In summary: Mary Seacole, nee Grant (1805-1881) was born in Kingston, Jamaica, the daughter of a white British army officer and a creole mother. She had a huge appetite for adventure and travelled extensively. During the Crimean War (1854-56) she travelled to the war zone and opened a restaurant and eating house, catering for the troops, with extensive stocks of posh grub and booze for the officers. Following various battles she tended to wounded men and after she ended up penniless at the war’s end, they clubbed together to raise money for her back at home.
Seacole has been bigged up in some circles as a pioneering nurse. On the right wing of the argument, she’s a person of no importance who wasn’t, ahem, even properly black.
Actually read her memoir for the racial prejudice she encountered from Americans for being even slightly black. This was a woman who knew all about racism.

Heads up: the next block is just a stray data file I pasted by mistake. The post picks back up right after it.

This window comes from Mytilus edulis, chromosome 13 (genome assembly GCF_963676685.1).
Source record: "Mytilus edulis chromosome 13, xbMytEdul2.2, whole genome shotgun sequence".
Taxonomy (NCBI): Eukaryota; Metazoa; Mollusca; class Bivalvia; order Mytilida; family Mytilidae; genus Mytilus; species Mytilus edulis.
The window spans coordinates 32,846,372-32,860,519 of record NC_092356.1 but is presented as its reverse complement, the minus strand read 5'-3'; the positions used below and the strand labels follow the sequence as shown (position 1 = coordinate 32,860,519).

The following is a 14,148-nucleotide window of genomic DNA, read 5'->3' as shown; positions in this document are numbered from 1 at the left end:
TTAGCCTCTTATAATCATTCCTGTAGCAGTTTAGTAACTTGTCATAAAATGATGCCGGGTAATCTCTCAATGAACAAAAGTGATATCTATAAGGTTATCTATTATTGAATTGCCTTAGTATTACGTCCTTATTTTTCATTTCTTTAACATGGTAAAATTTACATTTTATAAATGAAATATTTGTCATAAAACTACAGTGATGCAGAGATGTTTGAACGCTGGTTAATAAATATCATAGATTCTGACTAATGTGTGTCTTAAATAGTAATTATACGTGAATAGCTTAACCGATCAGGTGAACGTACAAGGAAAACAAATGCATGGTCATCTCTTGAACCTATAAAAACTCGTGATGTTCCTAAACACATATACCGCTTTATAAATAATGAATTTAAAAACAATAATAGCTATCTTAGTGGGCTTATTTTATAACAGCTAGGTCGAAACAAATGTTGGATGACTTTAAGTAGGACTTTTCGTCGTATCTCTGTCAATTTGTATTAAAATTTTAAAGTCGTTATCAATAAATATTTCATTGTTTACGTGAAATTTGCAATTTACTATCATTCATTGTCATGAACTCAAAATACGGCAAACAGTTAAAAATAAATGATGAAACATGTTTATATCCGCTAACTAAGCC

What’s curious is that both the pro- and anti-Seacole factions both display a massive lack of understanding of what she actually was, and the context in which she lived. This is also clear from her memoirs. (Get them from Project Gutenberg).
Any military historian can set you right on this, too.
Mary Seacole was one of those female camp-followers who were known at various times as sutlers or victuallers. A person who follows the army and makes a living supplying soldiers with food, drink, tobacco and other small luxuries. During the very unusual periods when there were large numbers of casualties, they often mucked in and helped to nurse injured men.
In the French army they were known as vivandières or cantinières and by the time of the Crimean war they even had their own uniforms. Time and again, captions to Roger Fenton’s photos of these French women describe them as nurses. They were not. They were one-woman convenience stores.
Mary Seacole was the same, only on a larger scale. But she did also nurse the wounded, and did have some knowledge of traditional and herbal remedies which she had learned from her mother. Thanks to her nursing and her restaurant, the soldiers thought she was wonderful and she became a minor celebrity back in Britain after the war’s end.